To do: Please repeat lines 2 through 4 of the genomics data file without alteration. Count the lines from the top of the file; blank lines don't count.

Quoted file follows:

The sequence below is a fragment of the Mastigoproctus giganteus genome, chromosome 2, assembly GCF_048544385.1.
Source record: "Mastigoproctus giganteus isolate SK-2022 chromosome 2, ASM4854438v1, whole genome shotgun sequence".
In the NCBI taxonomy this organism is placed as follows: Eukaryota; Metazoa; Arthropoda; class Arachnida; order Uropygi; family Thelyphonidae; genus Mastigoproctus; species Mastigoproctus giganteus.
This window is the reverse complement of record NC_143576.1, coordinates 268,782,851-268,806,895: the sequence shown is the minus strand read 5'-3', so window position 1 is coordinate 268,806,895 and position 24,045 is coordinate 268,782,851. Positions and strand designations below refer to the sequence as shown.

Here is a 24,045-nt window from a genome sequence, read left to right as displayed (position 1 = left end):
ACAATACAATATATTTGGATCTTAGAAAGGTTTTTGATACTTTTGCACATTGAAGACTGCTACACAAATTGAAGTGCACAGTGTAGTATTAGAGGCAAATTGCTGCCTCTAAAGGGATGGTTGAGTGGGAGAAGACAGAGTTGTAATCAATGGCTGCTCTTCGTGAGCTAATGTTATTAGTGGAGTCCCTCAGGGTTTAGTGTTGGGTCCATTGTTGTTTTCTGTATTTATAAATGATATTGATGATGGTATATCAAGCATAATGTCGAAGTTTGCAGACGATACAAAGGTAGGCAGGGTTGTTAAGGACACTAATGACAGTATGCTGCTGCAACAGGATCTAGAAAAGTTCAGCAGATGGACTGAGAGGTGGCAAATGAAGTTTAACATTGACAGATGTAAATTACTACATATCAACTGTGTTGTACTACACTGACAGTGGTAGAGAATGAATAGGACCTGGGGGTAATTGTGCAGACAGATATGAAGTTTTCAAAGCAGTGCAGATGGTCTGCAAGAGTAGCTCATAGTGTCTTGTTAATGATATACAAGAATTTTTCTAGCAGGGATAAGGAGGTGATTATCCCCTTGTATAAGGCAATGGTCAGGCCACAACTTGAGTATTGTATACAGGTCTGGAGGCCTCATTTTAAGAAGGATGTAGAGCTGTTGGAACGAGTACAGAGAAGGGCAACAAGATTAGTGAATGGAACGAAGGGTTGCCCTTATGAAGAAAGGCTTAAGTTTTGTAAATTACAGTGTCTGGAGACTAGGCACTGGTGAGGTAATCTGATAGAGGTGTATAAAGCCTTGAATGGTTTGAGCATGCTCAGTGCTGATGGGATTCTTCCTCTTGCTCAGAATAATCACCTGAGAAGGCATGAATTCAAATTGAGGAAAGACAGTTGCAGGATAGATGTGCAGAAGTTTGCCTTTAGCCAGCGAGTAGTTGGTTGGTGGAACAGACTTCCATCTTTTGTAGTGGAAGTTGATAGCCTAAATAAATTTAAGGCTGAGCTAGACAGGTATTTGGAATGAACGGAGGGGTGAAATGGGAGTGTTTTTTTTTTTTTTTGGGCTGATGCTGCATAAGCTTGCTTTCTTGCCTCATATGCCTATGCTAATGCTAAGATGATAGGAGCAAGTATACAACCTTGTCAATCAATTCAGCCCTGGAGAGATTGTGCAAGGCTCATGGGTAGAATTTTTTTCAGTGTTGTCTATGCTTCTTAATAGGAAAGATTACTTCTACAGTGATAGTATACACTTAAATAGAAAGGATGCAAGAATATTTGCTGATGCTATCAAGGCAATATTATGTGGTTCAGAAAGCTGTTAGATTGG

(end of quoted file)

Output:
Source record: "Mastigoproctus giganteus isolate SK-2022 chromosome 2, ASM4854438v1, whole genome shotgun sequence".
In the NCBI taxonomy this organism is placed as follows: Eukaryota; Metazoa; Arthropoda; class Arachnida; order Uropygi; family Thelyphonidae; genus Mastigoproctus; species Mastigoproctus giganteus.
This window is the reverse complement of record NC_143576.1, coordinates 268,782,851-268,806,895: the sequence shown is the minus strand read 5'-3', so window position 1 is coordinate 268,806,895 and position 24,045 is coordinate 268,782,851. Positions and strand designations below refer to the sequence as shown.